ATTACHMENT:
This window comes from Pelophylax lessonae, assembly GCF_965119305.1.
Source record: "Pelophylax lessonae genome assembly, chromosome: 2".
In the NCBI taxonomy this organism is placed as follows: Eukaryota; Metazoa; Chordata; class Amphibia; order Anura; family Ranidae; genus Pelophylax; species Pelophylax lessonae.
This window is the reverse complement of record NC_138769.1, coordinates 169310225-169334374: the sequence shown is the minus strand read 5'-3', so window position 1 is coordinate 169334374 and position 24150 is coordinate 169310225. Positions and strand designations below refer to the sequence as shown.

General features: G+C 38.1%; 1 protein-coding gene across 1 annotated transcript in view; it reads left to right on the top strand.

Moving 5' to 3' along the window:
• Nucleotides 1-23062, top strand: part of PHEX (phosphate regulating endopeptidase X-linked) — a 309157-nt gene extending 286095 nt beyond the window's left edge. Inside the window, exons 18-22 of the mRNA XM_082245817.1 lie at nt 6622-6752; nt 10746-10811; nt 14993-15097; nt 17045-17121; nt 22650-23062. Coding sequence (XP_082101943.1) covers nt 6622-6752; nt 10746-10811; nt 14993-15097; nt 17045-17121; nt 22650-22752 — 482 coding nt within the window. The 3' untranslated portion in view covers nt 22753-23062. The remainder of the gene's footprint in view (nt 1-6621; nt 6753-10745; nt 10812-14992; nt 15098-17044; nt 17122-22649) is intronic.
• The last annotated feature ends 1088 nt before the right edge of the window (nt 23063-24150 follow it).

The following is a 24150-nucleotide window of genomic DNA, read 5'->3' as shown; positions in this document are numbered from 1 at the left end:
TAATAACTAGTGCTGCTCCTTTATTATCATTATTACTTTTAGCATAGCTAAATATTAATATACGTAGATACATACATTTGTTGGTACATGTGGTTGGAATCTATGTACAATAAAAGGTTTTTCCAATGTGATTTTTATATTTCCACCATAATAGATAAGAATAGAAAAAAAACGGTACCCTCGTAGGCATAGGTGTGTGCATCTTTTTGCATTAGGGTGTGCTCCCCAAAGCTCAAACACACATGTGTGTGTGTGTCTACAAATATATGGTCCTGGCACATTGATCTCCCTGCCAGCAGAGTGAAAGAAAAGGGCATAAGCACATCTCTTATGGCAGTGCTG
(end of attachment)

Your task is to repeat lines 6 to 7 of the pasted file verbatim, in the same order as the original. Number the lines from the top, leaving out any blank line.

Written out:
Moving 5' to 3' along the window:
• Nucleotides 1-23062, top strand: part of PHEX (phosphate regulating endopeptidase X-linked) — a 309157-nt gene extending 286095 nt beyond the window's left edge. Inside the window, exons 18-22 of the mRNA XM_082245817.1 lie at nt 6622-6752; nt 10746-10811; nt 14993-15097; nt 17045-17121; nt 22650-23062. Coding sequence (XP_082101943.1) covers nt 6622-6752; nt 10746-10811; nt 14993-15097; nt 17045-17121; nt 22650-22752 — 482 coding nt within the window. The 3' untranslated portion in view covers nt 22753-23062. The remainder of the gene's footprint in view (nt 1-6621; nt 6753-10745; nt 10812-14992; nt 15098-17044; nt 17122-22649) is intronic.